30. November 2012 · 3 comments · Categories: Men · Tags: , , ,

Today’s been hard. Yesterday was hard too. A Beagle named Buckley is sick. He’s got some swelling on his head that is indicative of an abscess behind his eye and near his ear. And poor little guy had a seizure this morning.

Can you send him your positive vibes and healing thoughts? Thanks friends. I love this boy so damn much.

 

Today we have another awesome infographic! This time? Shoes. Because sneakers don’t cut it, fellas. They just don’t. I present to you…The Gentleman’s Guide to Shoes. Please pay special attention to the sock portion of this infographic. It’s imperative.

Source

Do you have male friends that would benefit from this post? Of course you do. Send them the link!

Gah! I could not be more excited about what’s coming up in Meadow Rue land. Lots and lots of sewing, and an entirely handmade holiday! Well, we will see about that.

I’m teaching four fun new classes at Fabricate in Boulder starting this Saturday. So if you haven’t started Christmas shopping yet and you have some button down shirts hanging around, you should join us. I’m serious. It’s going to be on the top ten list of your best times ever.

Click on the photos to be taken to the class info page!

Class space is extremely limited at Fabricate so call 303.997.8245 to register! Full tutorials on these fun projects to come after the holidays!

Fellas. Listen up. Most of you? You need help. We love that you’re easy going, down to earth, and utterly predictable. But your taste in fashion? It needs some improvement.

Luckily Next, is featuring a series of infographics aimed at helping the dudes of the world make some more informed decisions when it comes to style. Thank you Next, thank you so much.

First, just a little suit tailoring for you…

80 hours to tailor a suit? That is one project I won’t be tackling from scratch. Next infographic? Shoes! Stay tuned!

It’s the day before Thanksgiving and I am content as a sleepy Beagle. Five days ago, a ten hour drive dropped me at the doorstep of my home. Not my literal home. It was my sister’s and soon-to-be brother-in-law’s home in Bozeman, Montana. But, it felt like home. That city always does.

Three days later we ventured to a little town called White Sulphur Springs, for a quick planning session, photoshoot and so much good conversation. It felt so warm and welcoming. It was home.

Today, after four more hours on treacherous roads, I arrived at Swan Lake, Montana. The location where many a summer and almost every Thanksgiving is spent. This is home.

The Head and The Heart

None of these places are my actual home. I won’t be visiting the home I grew up in, the home my father inhabitated as a little boy. But my soul doesn’t feel empty. It feels full to the brim with the most wonderful energy from the people I care most about.

If I were to lose all of my possessions, my house, and my beloved iPhone, I would still have home. Because home is people, it’s all of those crazy, wonderful memories that return when you smell something familiar, it’s a feeling of total contentment. Home is a full and open heart. Home is a beagle, a roaring fire, and wide open blue skies.

I hope you’re enjoying home these holidays, no matter where you are!

Have you checked out Meadow Rue Men yet? If not, you’re missing out!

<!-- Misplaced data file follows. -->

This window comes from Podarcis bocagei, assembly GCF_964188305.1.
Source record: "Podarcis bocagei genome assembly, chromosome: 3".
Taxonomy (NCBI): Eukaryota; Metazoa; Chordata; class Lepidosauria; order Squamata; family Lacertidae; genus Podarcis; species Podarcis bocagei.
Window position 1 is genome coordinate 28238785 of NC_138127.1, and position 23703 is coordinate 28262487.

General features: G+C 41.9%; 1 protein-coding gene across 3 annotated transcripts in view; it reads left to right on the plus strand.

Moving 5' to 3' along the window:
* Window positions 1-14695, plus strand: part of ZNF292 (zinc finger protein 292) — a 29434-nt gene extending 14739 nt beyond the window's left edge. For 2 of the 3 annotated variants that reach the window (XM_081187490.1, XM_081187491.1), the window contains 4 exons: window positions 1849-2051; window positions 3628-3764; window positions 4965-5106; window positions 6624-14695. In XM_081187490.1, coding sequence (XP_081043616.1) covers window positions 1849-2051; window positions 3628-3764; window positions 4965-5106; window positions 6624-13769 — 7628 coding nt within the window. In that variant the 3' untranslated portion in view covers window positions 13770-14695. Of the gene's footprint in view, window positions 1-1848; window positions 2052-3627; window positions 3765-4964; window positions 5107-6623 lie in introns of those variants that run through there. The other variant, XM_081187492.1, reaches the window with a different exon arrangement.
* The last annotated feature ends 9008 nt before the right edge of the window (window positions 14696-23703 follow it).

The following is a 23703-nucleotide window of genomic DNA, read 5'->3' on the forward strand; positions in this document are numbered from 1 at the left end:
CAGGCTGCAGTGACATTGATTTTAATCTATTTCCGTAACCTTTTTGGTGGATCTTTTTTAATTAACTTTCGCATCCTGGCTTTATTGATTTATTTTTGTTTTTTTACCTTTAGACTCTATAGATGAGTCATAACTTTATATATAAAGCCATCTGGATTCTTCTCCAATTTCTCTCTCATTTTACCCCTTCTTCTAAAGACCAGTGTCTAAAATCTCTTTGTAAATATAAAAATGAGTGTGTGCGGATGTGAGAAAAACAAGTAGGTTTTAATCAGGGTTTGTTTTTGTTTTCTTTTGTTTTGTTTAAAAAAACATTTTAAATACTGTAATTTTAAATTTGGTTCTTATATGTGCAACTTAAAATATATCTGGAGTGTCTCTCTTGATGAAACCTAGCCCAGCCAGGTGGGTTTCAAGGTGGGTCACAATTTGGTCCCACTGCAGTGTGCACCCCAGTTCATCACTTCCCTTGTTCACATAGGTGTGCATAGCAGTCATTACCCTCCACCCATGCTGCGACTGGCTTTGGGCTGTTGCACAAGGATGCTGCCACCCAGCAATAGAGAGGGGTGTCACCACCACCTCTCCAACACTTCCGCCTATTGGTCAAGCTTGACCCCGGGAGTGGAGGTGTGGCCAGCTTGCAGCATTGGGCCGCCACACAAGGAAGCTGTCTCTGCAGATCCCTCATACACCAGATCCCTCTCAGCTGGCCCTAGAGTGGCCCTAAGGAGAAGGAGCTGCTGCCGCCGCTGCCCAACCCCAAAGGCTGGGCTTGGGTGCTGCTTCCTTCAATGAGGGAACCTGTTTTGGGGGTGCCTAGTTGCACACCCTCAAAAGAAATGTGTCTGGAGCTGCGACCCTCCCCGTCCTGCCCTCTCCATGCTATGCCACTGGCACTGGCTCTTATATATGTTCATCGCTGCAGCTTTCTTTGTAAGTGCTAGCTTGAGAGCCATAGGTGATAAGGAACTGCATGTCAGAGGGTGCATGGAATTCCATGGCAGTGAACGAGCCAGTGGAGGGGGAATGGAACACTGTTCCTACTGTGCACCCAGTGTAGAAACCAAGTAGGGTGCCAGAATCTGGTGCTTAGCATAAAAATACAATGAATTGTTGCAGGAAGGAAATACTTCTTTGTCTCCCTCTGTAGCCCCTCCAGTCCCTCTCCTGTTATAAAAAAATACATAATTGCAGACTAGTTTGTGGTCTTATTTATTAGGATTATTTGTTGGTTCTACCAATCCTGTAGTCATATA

Hold on to your hats, folks. Today’s Sistershare (in combo with my sister’s sewing skills) is about to blow your mind.

Source

Has anyone heard of Oliver + S, only one of the most awesome pattern companies around? Of course you have. The company published a stellar book, called Little Things to Sew chock full of children’s patterns. The end result from their messenger bag pattern? A grown woman coveting a child’s accessory. It’s totally normal.

I want one. You can have one!

The facts, straight up:
Pattern: Oliver+S Messenger Bag from Little Things to Sew
Size: child (the book includes an adult size as well)
Fabric: Ikea Tidny canvas, purple Jo-Ann bottomweight cotton/poly blend
Notions: two strap adjusters (look for these in the purse aisle, not the notions aisle), bias tape maker
Difficulty:  3 out of 4 scissors (Intermediate)
Model:  The ever lovely Ms. Madeleine (thanks M!)
Make it again?:  I cut out two, so I’m guessing another is in my future.

Her words:

“If you haven’t perused the offerings in Little Things to Sew, do yourself a favor and head on down to Barnes and Noble just to flip through this book.  There are twenty different projects, great instructions, and gorgeous photographs to look at.  Pair that with your favorite Starbucks seasonal beverage, and I say you’ve got yourself a Saturday morning outing.

Oliver+S patterns are expensive, but this book is a great way to pick up a bunch at a relatively low cost.  If your Jo-Ann store carries it, I suggest using a 50% off coupon to bring the cost down to less than a buck a pattern.  While you’re at Jo-Ann, head over to the purse notion aisle and get your strap adjusters.  They didn’t have the simple metal loops, so I bought a two pack of their strap adjusters and pried off the little slider bar from the middle of one.

The first thing you’ll notice about the patterns in this book is the need to trace each one.  I spent the evening cross-legged on the floor with my big acrylic ruler, a roll of tracing paper and the third season of Glee on streaming Netflix.  It didn’t take more than an episode to trace the Messenger Bag, Explorer Vest,  Reversible Bucket Hat and Messy Kid Bib (to be featured in the near future). 

The bag itself is easy to construct and surprisingly simple to line compared to say, a child’s backpack. I made the bias tape (best tute here) and strap from the lining fabric and I’m really pleased with the contrast between the graphic canvas and the solid purple accents.  Only thing I’d change?  I’m thinking if you added another two inches to the length of the large panel, it might be visually more appealing.